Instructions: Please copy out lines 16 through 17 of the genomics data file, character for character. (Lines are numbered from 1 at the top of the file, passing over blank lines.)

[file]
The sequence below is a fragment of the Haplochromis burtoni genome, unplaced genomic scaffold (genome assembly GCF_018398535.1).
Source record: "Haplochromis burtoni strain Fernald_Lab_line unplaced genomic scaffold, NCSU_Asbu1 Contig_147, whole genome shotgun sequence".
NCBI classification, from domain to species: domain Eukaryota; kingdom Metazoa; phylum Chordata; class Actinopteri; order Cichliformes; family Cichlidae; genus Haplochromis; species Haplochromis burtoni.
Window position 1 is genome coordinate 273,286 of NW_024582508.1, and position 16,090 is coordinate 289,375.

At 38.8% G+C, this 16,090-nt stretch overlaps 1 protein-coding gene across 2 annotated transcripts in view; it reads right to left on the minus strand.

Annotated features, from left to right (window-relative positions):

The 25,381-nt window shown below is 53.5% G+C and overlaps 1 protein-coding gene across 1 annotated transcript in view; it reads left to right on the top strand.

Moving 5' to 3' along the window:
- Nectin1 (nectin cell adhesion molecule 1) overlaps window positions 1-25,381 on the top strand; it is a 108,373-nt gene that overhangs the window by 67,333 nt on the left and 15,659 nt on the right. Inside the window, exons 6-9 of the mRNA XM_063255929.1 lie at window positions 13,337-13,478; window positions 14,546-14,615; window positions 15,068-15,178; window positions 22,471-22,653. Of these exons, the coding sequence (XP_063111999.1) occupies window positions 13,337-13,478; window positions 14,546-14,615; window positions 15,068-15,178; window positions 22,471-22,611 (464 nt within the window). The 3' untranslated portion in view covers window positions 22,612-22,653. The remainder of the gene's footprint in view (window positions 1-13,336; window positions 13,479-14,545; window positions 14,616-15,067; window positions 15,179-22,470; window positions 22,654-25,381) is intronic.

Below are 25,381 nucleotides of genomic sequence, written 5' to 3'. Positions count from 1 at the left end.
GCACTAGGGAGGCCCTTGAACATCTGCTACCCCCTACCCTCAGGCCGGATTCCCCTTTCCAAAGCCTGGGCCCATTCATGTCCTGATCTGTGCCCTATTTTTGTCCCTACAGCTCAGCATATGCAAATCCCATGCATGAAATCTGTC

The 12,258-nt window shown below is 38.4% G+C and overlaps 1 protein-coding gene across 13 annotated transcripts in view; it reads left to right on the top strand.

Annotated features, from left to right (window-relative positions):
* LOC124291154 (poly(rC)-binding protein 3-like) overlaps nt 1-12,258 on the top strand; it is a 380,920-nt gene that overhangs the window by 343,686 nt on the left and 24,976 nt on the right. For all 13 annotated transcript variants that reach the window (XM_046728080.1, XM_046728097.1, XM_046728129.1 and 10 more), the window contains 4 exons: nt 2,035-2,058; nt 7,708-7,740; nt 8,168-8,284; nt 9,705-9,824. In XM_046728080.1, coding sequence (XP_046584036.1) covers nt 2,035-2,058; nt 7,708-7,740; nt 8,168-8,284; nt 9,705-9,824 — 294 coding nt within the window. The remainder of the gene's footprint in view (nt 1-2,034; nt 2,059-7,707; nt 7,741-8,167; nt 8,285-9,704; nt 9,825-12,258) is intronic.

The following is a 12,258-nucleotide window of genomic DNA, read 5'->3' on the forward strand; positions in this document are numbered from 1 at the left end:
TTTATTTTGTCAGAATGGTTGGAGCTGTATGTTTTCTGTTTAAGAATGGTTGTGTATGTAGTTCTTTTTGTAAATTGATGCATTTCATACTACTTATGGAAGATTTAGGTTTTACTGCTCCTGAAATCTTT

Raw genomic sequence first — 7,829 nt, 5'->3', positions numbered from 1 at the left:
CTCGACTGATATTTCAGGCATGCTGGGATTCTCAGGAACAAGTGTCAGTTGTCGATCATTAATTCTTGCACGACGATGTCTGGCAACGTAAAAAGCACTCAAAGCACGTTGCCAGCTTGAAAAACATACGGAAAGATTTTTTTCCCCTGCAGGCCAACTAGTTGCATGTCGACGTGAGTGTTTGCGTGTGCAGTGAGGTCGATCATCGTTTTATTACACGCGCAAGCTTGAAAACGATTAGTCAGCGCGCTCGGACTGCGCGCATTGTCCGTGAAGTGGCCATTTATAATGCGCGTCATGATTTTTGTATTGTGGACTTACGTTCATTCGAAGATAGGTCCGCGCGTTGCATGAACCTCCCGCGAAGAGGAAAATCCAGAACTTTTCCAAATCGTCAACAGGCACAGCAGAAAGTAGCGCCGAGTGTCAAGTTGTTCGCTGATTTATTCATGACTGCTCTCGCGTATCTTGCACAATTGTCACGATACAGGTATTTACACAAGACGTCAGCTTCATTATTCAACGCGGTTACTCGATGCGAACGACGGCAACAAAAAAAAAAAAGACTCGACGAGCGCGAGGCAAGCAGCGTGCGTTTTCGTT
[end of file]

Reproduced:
TTTATTTTGTCAGAATGGTTGGAGCTGTATGTTTTCTGTTTAAGAATGGTTGTGTATGTAGTTCTTTTTGTAAATTGATGCATTTCATACTACTTATGGAAGATTTAGGTTTTACTGCTCCTGAAATCTTT

Raw genomic sequence first — 7,829 nt, 5'->3', positions numbered from 1 at the left: